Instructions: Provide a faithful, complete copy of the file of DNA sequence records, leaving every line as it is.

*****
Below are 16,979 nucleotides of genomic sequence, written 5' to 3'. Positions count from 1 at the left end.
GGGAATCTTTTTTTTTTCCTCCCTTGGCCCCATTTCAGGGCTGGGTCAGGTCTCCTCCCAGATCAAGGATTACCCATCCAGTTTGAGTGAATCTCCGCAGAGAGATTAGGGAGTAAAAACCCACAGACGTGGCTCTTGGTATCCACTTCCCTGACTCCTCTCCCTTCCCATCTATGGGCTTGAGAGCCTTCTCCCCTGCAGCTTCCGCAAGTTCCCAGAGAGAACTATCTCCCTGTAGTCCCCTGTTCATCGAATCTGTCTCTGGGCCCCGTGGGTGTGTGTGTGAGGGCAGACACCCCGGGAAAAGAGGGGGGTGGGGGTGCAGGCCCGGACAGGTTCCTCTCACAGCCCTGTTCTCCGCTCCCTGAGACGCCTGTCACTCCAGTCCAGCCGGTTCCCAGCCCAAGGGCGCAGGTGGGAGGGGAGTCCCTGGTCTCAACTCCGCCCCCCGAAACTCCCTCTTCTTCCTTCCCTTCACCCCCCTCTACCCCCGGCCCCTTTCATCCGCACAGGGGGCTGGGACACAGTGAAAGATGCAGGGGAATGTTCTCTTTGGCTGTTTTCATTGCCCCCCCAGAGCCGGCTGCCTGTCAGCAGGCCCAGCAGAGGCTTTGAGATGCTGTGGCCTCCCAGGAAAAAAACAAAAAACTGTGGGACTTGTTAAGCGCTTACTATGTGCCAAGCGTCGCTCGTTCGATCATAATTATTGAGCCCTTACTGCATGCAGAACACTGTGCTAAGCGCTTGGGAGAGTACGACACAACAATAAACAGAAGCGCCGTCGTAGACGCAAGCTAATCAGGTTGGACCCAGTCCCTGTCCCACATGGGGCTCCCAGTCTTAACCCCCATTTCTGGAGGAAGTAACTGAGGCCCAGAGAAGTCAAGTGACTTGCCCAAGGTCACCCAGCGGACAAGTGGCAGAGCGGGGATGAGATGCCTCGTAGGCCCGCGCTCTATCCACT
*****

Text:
Below are 16,979 nucleotides of genomic sequence, written 5' to 3'. Positions count from 1 at the left end.
GGGAATCTTTTTTTTTTCCTCCCTTGGCCCCATTTCAGGGCTGGGTCAGGTCTCCTCCCAGATCAAGGATTACCCATCCAGTTTGAGTGAATCTCCGCAGAGAGATTAGGGAGTAAAAACCCACAGACGTGGCTCTTGGTATCCACTTCCCTGACTCCTCTCCCTTCCCATCTATGGGCTTGAGAGCCTTCTCCCCTGCAGCTTCCGCAAGTTCCCAGAGAGAACTATCTCCCTGTAGTCCCCTGTTCATCGAATCTGTCTCTGGGCCCCGTGGGTGTGTGTGTGAGGGCAGACACCCCGGGAAAAGAGGGGGGTGGGGGTGCAGGCCCGGACAGGTTCCTCTCACAGCCCTGTTCTCCGCTCCCTGAGACGCCTGTCACTCCAGTCCAGCCGGTTCCCAGCCCAAGGGCGCAGGTGGGAGGGGAGTCCCTGGTCTCAACTCCGCCCCCCGAAACTCCCTCTTCTTCCTTCCCTTCACCCCCCTCTACCCCCGGCCCCTTTCATCCGCACAGGGGGCTGGGACACAGTGAAAGATGCAGGGGAATGTTCTCTTTGGCTGTTTTCATTGCCCCCCCAGAGCCGGCTGCCTGTCAGCAGGCCCAGCAGAGGCTTTGAGATGCTGTGGCCTCCCAGGAAAAAAACAAAAAACTGTGGGACTTGTTAAGCGCTTACTATGTGCCAAGCGTCGCTCGTTCGATCATAATTATTGAGCCCTTACTGCATGCAGAACACTGTGCTAAGCGCTTGGGAGAGTACGACACAACAATAAACAGAAGCGCCGTCGTAGACGCAAGCTAATCAGGTTGGACCCAGTCCCTGTCCCACATGGGGCTCCCAGTCTTAACCCCCATTTCTGGAGGAAGTAACTGAGGCCCAGAGAAGTCAAGTGACTTGCCCAAGGTCACCCAGCGGACAAGTGGCAGAGCGGGGATGAGATGCCTCGTAGGCCCGCGCTCTATCCACT